"When foreign directors make films in Paris, the result is often a predictable mix of cafés, croissants and obligatory shots of the Eiffel Tower at night," writes Jordan Mintzer in the Hollywood Reporter. "In the French-language drama Love and Bruises, Chinese auteur Lou Ye (Summer Palace) steers clear of such clichés, only to deliver a whole other brand of them in this sordid, ultimately bland tale of amour fu between a Beijing student and a banlieue thug, played by A Prophet star Tahar Rahim. Filled with Lou's usual sexcapades, and with enough rapes and scuffles to make the City of Light look like the South Bronx, Bruise should pound only a handful of arthouses after its Venice Days opening berth."
"Lou's sexually and politically charged Summer Palace (2006) led the Chinese government to restrict him from filmmaking for five years, a ruling he defied by making the frisky 2009 melodrama Spring Fever," recalls Justin Chang in Variety. "On paper, Lou's latest project — an adaptation of Jie Liu-falin's scorching autobiographical novel Bitch, which was banned in mainland China — suggested he was out to deliver another envelope-pushing exercise. Oddly enough, this collaboration between two outlawed Chinese artists seems disinclined to offend Sino sensibilities: The title has been toned down; the sex, though abundant, is not especially explicit; and the Gallic backdrop effectively neutralizes official Chinese objections to this largely French-financed feature. Indeed, the ever-present European strain in Lou's work seems to have overwhelmed his other impulses here, yielding a sort of 'Last Tango in Paris Lite' that, for all its apparent interest in differences of class, gender and ethnicity, lacks a distinctive personality or culturally specific identity of its own."
At Cineuropa, sees Vittoria Scarpa "an intense feat of acting, with moments of great intimacy: 'Before the shoot, Corinne [Yam] and I had met each other only once,' said Rahim, 'and this turned out to be an advantage, since the meeting between the characters we play is also sudden and quick.'" Lou on shooting in French, a language he doesn't speak: "A challenge for a director's sensibility and experience, which leads you to concentrate on other aspects: intonation, rhythm, gestures. On visual and bodily language."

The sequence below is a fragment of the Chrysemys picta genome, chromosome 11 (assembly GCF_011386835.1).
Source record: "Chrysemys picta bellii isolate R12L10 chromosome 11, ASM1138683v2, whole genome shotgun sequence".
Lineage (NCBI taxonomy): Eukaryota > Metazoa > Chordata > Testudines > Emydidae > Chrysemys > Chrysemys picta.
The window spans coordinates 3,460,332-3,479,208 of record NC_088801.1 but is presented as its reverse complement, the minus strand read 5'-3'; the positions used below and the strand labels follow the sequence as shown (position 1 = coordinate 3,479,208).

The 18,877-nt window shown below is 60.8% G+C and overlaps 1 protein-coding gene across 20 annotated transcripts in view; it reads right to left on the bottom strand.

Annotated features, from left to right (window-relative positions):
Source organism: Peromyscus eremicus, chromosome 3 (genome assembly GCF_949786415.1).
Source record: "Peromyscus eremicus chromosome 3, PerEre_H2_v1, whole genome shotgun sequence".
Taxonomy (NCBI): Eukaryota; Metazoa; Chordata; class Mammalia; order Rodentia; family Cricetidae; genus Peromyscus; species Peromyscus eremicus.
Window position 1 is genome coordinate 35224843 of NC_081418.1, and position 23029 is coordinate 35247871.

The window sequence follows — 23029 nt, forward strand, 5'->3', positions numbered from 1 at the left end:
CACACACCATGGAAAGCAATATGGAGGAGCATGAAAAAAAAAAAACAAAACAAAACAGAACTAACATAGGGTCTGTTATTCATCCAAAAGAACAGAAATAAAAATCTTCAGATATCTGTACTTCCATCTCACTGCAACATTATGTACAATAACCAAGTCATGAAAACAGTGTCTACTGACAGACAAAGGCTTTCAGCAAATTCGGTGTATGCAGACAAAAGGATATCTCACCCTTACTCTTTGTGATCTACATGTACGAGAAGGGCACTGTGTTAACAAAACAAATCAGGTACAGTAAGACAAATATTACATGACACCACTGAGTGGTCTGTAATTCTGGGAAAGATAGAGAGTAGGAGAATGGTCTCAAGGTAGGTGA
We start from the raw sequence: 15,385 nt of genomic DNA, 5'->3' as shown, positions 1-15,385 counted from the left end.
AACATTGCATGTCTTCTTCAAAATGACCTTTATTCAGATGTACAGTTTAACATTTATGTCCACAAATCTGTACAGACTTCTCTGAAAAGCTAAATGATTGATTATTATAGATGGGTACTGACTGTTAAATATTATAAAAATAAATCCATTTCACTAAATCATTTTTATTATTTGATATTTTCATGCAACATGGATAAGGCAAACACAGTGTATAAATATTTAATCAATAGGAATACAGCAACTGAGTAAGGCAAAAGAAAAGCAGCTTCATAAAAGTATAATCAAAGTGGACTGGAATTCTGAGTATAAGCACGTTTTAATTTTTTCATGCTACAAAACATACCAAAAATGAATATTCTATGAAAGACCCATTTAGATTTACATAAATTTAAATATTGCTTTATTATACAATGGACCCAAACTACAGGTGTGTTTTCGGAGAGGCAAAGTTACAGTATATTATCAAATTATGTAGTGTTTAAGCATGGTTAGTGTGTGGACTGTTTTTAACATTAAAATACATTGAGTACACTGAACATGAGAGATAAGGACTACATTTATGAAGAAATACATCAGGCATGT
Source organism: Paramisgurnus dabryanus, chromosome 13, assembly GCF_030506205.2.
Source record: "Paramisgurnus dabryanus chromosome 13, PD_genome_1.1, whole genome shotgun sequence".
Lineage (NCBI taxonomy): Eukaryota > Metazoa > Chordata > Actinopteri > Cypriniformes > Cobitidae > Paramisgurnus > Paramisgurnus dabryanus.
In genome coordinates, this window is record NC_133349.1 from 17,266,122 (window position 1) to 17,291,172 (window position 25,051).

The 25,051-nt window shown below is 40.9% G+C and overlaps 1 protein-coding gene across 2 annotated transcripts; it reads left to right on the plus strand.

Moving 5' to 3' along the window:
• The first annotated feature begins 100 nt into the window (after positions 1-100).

Screen's Mark Adams: "There is much to admire in Yam and Rahim's immersion on their roles, especially given there is not much breadth of character for them to play with — bleak sex, occasional violence and some drinking sessions are the cornerstones of their relationship — and often their reactions to plot developments are simplistic rather than subtle."
Update, 9/4: "If the whole is scarcely deeper than a bowler hat," writes Guy Lodge at In Contention, "we have the attractions of Nelson Yu Lik-wai's painstakingly lit handheld cinematography (locating precisely the energy and texture of real-world Paris), Juliette Welfling's bustling editing and, for those so inclined, no shortage of hot sex between the two awfully pretty leads. I've had worse times in a competition film."
Update, 9/13: For Joseph Jon Lanthier, writing at the House Next Door, "murmurs of ethnic identity crisis are too readily interpretable to weigh the film down with allegory."
Update, 9/14: "Love and Bruises finally offered me a chance to test a theory," writes Shelly Kraicer in Cinema Scope: "that director Lou Ye can only find the cinematic freedom he needs by dropping the politics overlaying his recent films (Purple Butterfly, Summer Palace, Spring Fever) and just shooting the sex. Well, he shoots the sex all over Love and Bruises, and my theory proved very, very wrong; there's not a lot of freedom here, except that of the male fantasist."
Venice 2011 Index. Having screened at Venice Days, Love and Bruises now moves on to the Vanguard program in Toronto. For news and tips throughout the day every day, follow @thedailyMUBI on Twitter and/or the RSS feed.